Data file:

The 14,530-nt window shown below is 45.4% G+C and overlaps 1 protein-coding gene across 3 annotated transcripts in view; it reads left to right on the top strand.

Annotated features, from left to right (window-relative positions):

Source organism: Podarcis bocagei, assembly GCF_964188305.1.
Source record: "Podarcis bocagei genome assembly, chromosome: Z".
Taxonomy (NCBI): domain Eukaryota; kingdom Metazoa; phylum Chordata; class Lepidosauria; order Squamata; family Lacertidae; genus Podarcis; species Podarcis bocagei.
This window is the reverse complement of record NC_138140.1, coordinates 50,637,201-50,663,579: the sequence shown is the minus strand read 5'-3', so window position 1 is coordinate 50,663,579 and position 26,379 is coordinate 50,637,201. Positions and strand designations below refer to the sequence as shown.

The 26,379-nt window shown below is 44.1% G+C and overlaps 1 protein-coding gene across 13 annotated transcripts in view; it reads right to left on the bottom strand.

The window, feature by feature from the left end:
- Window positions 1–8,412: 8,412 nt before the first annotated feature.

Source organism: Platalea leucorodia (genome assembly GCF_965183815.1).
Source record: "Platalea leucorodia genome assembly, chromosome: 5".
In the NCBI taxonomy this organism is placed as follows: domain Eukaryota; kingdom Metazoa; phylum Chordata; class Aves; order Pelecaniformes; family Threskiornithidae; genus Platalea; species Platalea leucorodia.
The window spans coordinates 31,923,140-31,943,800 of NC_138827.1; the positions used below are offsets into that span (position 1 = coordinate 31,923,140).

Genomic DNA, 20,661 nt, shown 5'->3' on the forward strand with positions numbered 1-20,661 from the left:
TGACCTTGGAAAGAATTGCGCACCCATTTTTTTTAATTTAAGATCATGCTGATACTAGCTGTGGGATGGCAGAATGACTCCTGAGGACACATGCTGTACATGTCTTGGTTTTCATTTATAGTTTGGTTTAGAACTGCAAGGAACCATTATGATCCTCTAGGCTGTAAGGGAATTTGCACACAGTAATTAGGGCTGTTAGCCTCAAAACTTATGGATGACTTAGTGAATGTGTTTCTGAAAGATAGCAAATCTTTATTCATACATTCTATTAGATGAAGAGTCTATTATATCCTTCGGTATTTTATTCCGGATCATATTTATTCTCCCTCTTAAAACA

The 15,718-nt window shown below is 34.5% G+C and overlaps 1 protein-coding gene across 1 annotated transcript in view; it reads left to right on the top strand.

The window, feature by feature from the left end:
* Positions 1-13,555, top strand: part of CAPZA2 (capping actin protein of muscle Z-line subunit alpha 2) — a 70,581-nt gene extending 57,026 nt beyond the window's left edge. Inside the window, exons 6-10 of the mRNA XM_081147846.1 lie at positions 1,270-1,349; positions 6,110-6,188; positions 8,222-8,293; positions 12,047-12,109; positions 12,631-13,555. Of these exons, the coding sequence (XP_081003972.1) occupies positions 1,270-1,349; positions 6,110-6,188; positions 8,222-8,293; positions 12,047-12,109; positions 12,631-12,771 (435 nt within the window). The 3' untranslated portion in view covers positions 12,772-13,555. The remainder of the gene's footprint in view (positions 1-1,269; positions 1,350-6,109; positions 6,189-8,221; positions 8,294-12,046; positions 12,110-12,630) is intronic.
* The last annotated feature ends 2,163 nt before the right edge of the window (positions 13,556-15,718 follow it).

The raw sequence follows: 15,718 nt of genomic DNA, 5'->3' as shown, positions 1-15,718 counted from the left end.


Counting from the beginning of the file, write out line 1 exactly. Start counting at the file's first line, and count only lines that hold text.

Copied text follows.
The 14,530-nt window shown below is 45.4% G+C and overlaps 1 protein-coding gene across 3 annotated transcripts in view; it reads left to right on the top strand.